Large-scale panoramic displays designed for collaboration can change users’ perspective and reframe and amplify digital content in a shared pixel space. Many universities have implemented large-scale displays, but they are often in areas that restrict access to the equipment and require staff mediation for use. Additionally, dedicated staff may be required to program content for the walls, limiting the variety of content displayed. This presentation covers efforts at the libraries at Georgia State University and the University of North Carolina (UNC) at Chapel Hill to implement immersive display technologies that allow unmediated patron access and reduce the amount of staff time required to support the technologies. Georgia State University Library’s newly-opened CURVE: Collaborative University Research & Visualization Environment features the latest visualization technologies, including an immersive, 24-foot-wide “interactWall” for up-close interaction and engagement with digital content. While much of the planning for CURVE focused on the hardware, the overall design was influenced by the new types of digital scholars and learners who will be using this technology. UNC Chapel Hill’s Research Hub supports technology-enabled, interdisciplinary research, providing consulting, software, and equipment for data visualization, data management, GIS services, makerspaces, and digital humanities. The Hub features the Liquid Galaxy, a large display used to visualize geospatial data. Existing staff strengths, campus interest in geospatial technologies, and cost considerations drove UNC’s decision to purchase this system. Topics in this presentation include a review of the planning process, funding, and design thinking that went into building these systems and spaces, and a discussion of next steps such as staffing needs, training, on-going assessment. Examples of student and faculty projects will be used to illustrate points throughout.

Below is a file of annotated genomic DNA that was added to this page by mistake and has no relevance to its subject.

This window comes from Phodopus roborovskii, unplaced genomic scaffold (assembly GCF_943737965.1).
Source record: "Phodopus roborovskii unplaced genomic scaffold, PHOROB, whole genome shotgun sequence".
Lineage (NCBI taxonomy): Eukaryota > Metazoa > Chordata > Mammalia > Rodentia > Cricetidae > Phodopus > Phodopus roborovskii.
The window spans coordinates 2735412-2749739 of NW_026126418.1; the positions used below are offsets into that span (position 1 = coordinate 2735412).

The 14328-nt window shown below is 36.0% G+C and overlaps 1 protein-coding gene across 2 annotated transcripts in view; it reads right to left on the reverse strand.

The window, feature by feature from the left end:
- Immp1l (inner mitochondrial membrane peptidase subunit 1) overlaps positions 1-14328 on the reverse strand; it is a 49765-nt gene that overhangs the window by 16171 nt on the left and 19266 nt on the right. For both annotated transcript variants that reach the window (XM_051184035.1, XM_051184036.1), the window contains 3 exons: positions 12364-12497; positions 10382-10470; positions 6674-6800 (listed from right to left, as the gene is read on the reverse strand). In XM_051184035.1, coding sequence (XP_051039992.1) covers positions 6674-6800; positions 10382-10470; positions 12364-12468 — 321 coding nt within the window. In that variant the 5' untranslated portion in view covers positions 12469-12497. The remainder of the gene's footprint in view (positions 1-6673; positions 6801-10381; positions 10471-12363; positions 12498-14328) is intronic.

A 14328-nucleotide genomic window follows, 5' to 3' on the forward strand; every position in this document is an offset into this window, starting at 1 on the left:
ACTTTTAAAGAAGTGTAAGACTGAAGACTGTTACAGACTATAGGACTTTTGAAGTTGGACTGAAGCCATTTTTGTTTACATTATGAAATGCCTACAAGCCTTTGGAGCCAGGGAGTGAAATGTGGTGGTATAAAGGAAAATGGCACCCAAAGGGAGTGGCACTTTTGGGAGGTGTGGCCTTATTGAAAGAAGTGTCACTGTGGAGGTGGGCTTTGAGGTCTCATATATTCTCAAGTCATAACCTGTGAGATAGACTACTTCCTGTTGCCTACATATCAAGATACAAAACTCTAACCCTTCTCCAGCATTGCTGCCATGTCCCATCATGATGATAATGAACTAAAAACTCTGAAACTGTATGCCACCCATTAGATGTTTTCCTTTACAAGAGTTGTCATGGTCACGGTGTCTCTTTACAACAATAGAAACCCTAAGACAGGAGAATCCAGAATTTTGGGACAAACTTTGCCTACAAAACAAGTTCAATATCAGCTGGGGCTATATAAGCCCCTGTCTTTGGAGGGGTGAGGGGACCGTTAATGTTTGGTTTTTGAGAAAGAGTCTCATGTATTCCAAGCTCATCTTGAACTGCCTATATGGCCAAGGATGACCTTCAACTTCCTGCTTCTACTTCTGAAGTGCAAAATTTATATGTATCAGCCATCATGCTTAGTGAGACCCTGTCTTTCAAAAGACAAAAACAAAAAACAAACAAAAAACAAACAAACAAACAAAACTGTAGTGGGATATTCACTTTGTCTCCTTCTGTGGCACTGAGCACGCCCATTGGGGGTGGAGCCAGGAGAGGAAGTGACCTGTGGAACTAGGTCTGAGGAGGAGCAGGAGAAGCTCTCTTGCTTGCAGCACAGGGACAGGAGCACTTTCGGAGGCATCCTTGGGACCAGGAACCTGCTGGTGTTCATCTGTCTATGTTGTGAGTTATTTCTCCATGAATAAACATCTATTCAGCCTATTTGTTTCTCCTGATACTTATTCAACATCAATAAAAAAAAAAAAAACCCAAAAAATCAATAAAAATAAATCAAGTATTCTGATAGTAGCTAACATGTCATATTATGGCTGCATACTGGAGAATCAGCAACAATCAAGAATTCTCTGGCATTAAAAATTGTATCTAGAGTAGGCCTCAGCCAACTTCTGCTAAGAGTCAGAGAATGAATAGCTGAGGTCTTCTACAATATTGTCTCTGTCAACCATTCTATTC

Available at: http://works.bepress.com/joe_hurley/1/